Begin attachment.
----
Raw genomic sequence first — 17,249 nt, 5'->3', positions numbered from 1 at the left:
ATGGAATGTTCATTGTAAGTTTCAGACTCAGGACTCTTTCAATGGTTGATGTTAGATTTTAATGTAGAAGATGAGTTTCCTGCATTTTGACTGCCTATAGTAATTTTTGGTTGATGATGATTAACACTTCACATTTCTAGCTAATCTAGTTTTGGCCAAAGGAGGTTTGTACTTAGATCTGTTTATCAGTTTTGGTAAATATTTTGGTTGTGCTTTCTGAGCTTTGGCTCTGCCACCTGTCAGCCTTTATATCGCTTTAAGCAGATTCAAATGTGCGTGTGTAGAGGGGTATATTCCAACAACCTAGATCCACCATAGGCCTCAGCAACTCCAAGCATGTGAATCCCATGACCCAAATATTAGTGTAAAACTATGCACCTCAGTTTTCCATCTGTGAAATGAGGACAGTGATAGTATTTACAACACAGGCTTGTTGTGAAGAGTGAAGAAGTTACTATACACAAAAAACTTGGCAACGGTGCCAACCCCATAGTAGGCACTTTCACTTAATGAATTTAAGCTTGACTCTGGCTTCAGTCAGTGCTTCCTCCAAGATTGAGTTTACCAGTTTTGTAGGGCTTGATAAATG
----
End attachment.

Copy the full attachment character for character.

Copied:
Raw genomic sequence first — 17,249 nt, 5'->3', positions numbered from 1 at the left:
ATGGAATGTTCATTGTAAGTTTCAGACTCAGGACTCTTTCAATGGTTGATGTTAGATTTTAATGTAGAAGATGAGTTTCCTGCATTTTGACTGCCTATAGTAATTTTTGGTTGATGATGATTAACACTTCACATTTCTAGCTAATCTAGTTTTGGCCAAAGGAGGTTTGTACTTAGATCTGTTTATCAGTTTTGGTAAATATTTTGGTTGTGCTTTCTGAGCTTTGGCTCTGCCACCTGTCAGCCTTTATATCGCTTTAAGCAGATTCAAATGTGCGTGTGTAGAGGGGTATATTCCAACAACCTAGATCCACCATAGGCCTCAGCAACTCCAAGCATGTGAATCCCATGACCCAAATATTAGTGTAAAACTATGCACCTCAGTTTTCCATCTGTGAAATGAGGACAGTGATAGTATTTACAACACAGGCTTGTTGTGAAGAGTGAAGAAGTTACTATACACAAAAAACTTGGCAACGGTGCCAACCCCATAGTAGGCACTTTCACTTAATGAATTTAAGCTTGACTCTGGCTTCAGTCAGTGCTTCCTCCAAGATTGAGTTTACCAGTTTTGTAGGGCTTGATAAATG